In a previous EarthDate, we told you about the accidental discovery of X-rays in the late 1800s. Scientists around the world began to experiment with them. Thinking them no more harmful than visible light, they did so without protection… sometimes with disastrous results.
Early researchers would place the emitter in the center of the room, hold up their hands, and—using special lenses to examine their bones—looking directly into the beam.
One of Edison’s scientists absorbed enough X-rays to develop severe skin cancer, which killed him.
Non-scientists around the world went to demonstrations and submitted themselves to high doses.
In the 1930’s, shoe stores used X-rays to fit their customers’ feet, a practice that endured, remarkably, till 1950.
By then, X-rays were more completely understood, both for their incredible potential and their potential danger.
Since then, their medical use has safely expanded to include sophisticated 3D imaging and highly targeted beams to destroy cancer cells.
Beyond airport scanners, X-rays are now used to examine concrete structures for defects, to authenticate rare paintings, and to study the atomic structure of mineral crystals.
NASA used similar technology on its rovers to analyze Martian soil and gathers X-ray data from space using orbiting telescopes.
Revealing the inner secrets of celestial bodies and our own, this accidental discovery continues to make the invisible visible.
Background: Making the Invisible Visible
Synopsis: X-rays provided a way to view the invisible and became a novelty for people in the early 1900s. While their benefits were visible, their dangers were invisible to those who studied them. Sadly, many scientists learned about the debilitating effects of radiation exposure too late. Technology has since addressed these dangers and enabled beneficial uses from atomic-scale studies to space science research.
- X-rays are produced by accelerating an electron beam onto materials such as copper or gallium so that their own electrons get jostled out of equilibrium. The copper or gallium atoms emit X-rays as they return to their equilibrium state.
- This radiation must be focused in order to produce a useful bright source of X-rays, so around 1947, scientists developed particle accelerators called synchrotrons to control and aim the stream of radiation.
- X-rays are part of the electromagnetic spectrum and are more energetic than radio waves and visible light. Since wavelength is inversely related to frequency, higher-energy radiation is characterized by higher frequencies but shorter wavelengths.
- Technological advances have led to many different applications that use different parts of the X-ray spectrum.
- “Soft” X-rays have higher frequencies just above visible and ultraviolet light, with wavelengths about 1000 times shorter than visible light.
- On the high-frequency end of their range, “hard” X-rays extend into the domain of gamma radiation, which is produced during nuclear reactions within atomic nuclei.
- The benefits of X-rays were exciting, but their harmful effects took a while for scientists to understand.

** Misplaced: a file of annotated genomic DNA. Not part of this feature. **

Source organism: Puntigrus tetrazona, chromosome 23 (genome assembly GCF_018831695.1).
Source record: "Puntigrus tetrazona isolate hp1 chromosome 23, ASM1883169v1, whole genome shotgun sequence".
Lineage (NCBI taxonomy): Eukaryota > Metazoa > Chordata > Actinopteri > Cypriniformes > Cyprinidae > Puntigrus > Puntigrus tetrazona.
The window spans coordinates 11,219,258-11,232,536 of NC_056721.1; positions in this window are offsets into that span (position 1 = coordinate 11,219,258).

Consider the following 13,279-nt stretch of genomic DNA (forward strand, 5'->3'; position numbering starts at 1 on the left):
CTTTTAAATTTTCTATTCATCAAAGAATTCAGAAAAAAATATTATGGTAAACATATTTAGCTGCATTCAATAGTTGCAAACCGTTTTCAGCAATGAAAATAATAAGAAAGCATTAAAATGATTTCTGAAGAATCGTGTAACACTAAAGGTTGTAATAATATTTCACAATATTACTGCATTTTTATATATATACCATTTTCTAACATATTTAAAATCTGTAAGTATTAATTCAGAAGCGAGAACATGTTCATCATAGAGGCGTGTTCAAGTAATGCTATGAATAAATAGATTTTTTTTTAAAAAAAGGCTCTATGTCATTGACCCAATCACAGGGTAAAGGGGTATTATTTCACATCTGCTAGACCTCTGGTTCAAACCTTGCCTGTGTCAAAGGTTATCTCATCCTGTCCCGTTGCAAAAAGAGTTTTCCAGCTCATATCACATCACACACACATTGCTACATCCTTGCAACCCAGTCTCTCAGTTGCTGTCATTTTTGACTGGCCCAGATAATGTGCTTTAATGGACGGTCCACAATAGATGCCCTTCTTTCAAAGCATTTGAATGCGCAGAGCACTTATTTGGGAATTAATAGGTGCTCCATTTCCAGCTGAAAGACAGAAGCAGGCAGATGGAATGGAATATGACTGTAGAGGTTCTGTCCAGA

- Originally, researchers believed X-rays to be as harmless as visible light, but the death of Thomas Edison’s assistant Clarence Dally of skin cancer in 1904 raised awareness of radiation sickness.
- Radiation from X-rays is energetic enough to strip the electrons from atoms within a cell—this can damage or destroy the cell. If the radiation is focused, it can be used to kill cancer cells, but it can also damage normal cells and cause cancer.
- In the 1930’s, American shoe stores began featuring X-ray fluoroscopes to be used for fitting shoes. This dangerous practice didn’t provide any protection from radiation and was finally abolished in the 1950’s.
- X-rays have many useful applications.
- They have revolutionized medical diagnostic imaging—from still images like mammograms or dental X-rays to 3D volumes like CT scans, which use a rotating X-ray apparatus that encircles the body. Sometimes a denser contrasting fluid is injected into the body and used to investigate softer tissues in more detail, with a fluoroscope used to visualize fluid movement. MRIs and ultrasounds do not use X-rays.
- Medical radiation therapy uses precisely targeted beams to destroy cancerous tumors.
- Structural imaging uses X-rays to look for weaknesses in solid objects like concrete and metal welds.
- X-rays have been used to examine paintings for authenticity and degradation of pigments.
- Because X-rays allow operators to view the contents of an object without opening it, these wavelengths have security applications in baggage scanners used by airports and truck scanners used by police and border control agents.
- Some astronomical features emit X-rays that can be detected only by special high-altitude or orbiting telescopes. These telescopes must be located so high above Earth’s low-lying surfaces because the planet’s atmosphere blocks X-radiation from reaching that far down.
- Because X-rays possess shorter wavelengths than visible light, they can be used to study structures too small for a microscope. Fiber X-ray diffraction was used to discover the double-helix structure of DNA in 1952.
- X-rays are used to determine the positions of atoms in crystals, allowing scientists to identify the minerals in soils and rocks. They diffract through the atomic structure of the mineral crystal to produce unique recognizable patterns caused by constructive interference of the rays. In 2012, this type of analysis was used on NASA’s Curiosity rover to determine that the Martian soil it was testing is similar to volcanic soils in Hawaii.
References: Making the Invisible Visible
Contributors: Juli Hennings, Harry Lynch